BIOAVAILABILITY*:
Extent to which a pesticide residue can be taken up into an organism from the total amount present in its food and environment, and the rate at which this occurs.
BIOCONCENTRATION FACTOR (BCF)*:
Ratio between the concentration of a synthetic chemical organism or tissue and the concentration in the environmental matrix (usually water) at apparent equilibrium during the uptake phase. Expresses the degree a chemical residue bioconcentrates in an organism or tissue.
BIODEGRADATION*:
Breakdown of a pesticide catalysed by enzymes in vitro or in vivo. For hazard assessment, categories of chemical of chemical transformation include: 1) Primary - loss of specific activity; 2) Environmentally acceptable - loss of any undesirable activity (including any more toxic metabolites); 3) Ultimate - complete breakdown to small molecules such as water and CO2.
BLM:
Bureau of Land Management
BOUND RESIDUE*:
Chemical species in plant or soil originating from a pesticide, used according to good agricultural practice, that are unextracted by a defined method such as Soxhlet solvent extraction, which does not significantly change the chemical nature of the residues. These unextractable residues are considered to exclude fragments recycled through metabolic pathways to natural products.
BMPs:
Best Management Practices
BROWNFIELDS:
Abandoned, idled, or under-used industrial and commercial facility where expansion or redevelopment is complicated by real or perceived environmental contamination.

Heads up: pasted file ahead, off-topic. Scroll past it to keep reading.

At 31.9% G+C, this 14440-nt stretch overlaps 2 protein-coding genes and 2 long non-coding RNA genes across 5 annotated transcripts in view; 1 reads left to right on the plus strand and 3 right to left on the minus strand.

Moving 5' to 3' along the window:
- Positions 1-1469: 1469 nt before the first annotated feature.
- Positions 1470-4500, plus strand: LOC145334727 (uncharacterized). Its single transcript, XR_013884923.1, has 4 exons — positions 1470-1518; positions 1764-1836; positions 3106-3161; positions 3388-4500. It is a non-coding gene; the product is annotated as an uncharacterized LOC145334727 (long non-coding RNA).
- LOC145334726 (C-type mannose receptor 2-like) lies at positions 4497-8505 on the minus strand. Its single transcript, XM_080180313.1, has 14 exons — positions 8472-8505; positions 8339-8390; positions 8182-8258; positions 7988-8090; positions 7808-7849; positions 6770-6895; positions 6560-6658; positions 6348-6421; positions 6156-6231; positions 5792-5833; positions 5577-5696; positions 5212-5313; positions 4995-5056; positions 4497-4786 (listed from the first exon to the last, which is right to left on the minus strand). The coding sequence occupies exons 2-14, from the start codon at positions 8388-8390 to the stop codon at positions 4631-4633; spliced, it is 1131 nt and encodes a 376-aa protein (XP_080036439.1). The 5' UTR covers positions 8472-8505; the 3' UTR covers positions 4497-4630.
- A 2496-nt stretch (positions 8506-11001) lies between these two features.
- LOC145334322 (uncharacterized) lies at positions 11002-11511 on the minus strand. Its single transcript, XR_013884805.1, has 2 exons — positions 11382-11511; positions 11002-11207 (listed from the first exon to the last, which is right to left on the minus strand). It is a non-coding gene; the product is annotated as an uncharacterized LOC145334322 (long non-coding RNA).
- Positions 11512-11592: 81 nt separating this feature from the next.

BOM:
Bureau of Mines
CAA:
Clean Air Act
CADD:
Computer aided drafting and design
CAMU:
Corrective Action Management Unit
CAPA:
Critical Aquifer Protection Area (Sole Source Aquifer)
CBC:
Complete blood count
CEQA:
California Environmental Quality Act
CERCLA:
Comprehensive Environmental Response, Compensation, and Liability Act (the Superfund law for abandoned or uncontrolled hazardous waste sites).
CERCLIS:
Comprehensive Environmental Response, Compensation, and Liability Information System (a list of potential NPL/Superfund sites).
CFM:
Cubic feet per minute (a flow rate)
CFR:
Code of Federal Regulations
CFS:
Cubic feet per second (a flow rate)
CHRONIC TOXICITY*:
Adverse effects of a pesticide which arise from chronic exposure or which persist or appear long after short term exposure.
CIH:
Certified Industrial Hygienist
CLP:
Contract Laboratory Program
CM3:
Cubic centimeters
CM/S:
Centimeters per second (velocity)
CNS:
Central nervous system
CO:
Compliance order
COE:
Corps of Engineers (Army) - has key responsibility in wetland protection.